The more efficient we are at maintaining a streamlined position in the water, and the more power we can generate with each stroke, the more likely we will be able to swim faster. So how do we maintain good positioning and generate power, or thrust?

As you may have guessed, swimming is an upper body dominated activity. There is extensive use of the shoulder and arms in particular. The lower body also provides thrust through the kick; however, in endurance swimming, and triathlons, the kick is usually minimal and used to help stabilize the body in the water. What else happens during the swim stroke? From one stroke to the next, the body rotates through the water. This rotation is initiated by, you guessed it, the core (ribs to knees, lumbar spine and hips). Without a strong core for swimming, you could not generate enough power, or maintain proper body positioning to “cut through” the water. If your lower body sags down in the water, you create a greater surface area and thus more drag, creating the swimming equivalent of running uphill.

Putting it all together:

  1. All three disciplines require different movements for locomotion, but all use rotational forces to facilitate those movements. It makes sense then to incorporate exercises in your program that strengthen your core with particular attention focused on rotation.
  2. All three sports require multi-joint movements working together in an integrated/coordinated fashion. Therefore, it’s important to train with movements that require more than one joint at a time. Exercises such as leg extensions and dumbbell curls are not an appropriate choice for the endurance athlete.
  3. Two of the three involve ground reaction forces, so it makes sense to train in a standing position with your feet in contact with the ground.
  4. They all require power in order to move faster, so incorporating power training such as plyometrics is essential to improve performance.
  5. They all require movements in multiple planes of motion (sagittal-forward, frontal- side to side, transverse-rotation), and require multiple planes of stabilization, so training must mimic those movements such as training on a single leg, or using reciprocal and unilateral movements.

It’s important to understand that not all exercises will fit into these descriptions, but that does not mean that they are ineffective for endurance athletes. Remember that you had to crawl before you could walk, and walk before you could run, so it’s important to follow an appropriate progression.

There are a number of protocols you can use in your training. These include: body weight training, medicine balls, cables and tubing, free weights, stability balls, plyometrics, etc. There are also a multitude of exercises that each protocol lends itself to.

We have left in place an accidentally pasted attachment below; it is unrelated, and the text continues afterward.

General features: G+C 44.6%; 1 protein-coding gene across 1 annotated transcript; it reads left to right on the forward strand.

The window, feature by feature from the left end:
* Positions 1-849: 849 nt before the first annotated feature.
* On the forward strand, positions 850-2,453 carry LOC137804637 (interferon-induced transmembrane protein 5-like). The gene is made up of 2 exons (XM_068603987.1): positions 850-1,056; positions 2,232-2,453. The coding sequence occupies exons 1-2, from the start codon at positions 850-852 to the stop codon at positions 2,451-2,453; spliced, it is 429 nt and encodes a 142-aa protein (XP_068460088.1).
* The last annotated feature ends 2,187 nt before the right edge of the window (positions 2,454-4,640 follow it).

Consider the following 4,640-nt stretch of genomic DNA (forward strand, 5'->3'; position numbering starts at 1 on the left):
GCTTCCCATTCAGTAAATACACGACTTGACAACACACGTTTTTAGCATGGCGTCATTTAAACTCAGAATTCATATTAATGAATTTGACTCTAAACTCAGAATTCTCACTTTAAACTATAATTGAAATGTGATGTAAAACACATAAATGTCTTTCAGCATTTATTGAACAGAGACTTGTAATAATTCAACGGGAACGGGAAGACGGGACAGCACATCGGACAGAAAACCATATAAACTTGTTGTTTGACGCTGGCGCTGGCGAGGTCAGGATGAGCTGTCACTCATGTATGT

The following is a brief list of great exercises for each protocol:

Body Weight:
Squats Lunges (all planes) Single leg squats Step ups Single leg reach Push ups variations Pull up variations Crunches (all varieties) Single leg balance

Medicine balls:
MB squats MB lunges MB chops MB rotations MB push up variations MB toss variations

Cables and Tubing:
Push variations Pull variations Hip flexion/extension Hip ad/abduction Torso rotation variations Resisted running Resisted jumping

Free weights:
Squats Lunges Reaches Overhead presses Dead lifts Row variations Rotations Push up variations

Stability balls:
Squats Lunges Single leg squats Bridge variations Push up variations Back extensions Knee tucks Rotations

Plyometrics:
Squat jumps Split squat jumps Depth push ups Jump rope Box jumps Bounding Long jumps Double leg hops Single leg push off

These are only a few of the endless list of exercises that can be incorporated into an effective strength training program for endurance athletes. Remember that in order for an exercise to be “functional” for endurance it needs to resemble actual movements used in the chosen sport. That is the principle of Specificity. In order for any improvements to occur, the endurance athlete must challenge and go beyond what they are already capable of doing. That is the principle of Overload. You now know that Strength training is indeed good, and in fact essential for the endurance athlete to improve performance. You also know the basics of how to go about designing a program for three specific endurance sports. The most important thing for you to do is to keep examining your sport to understand exactly how to train for it. Don’t just randomly go into the gym and pump iron. If you go in with a plan and a purpose you’ll be successful.

JB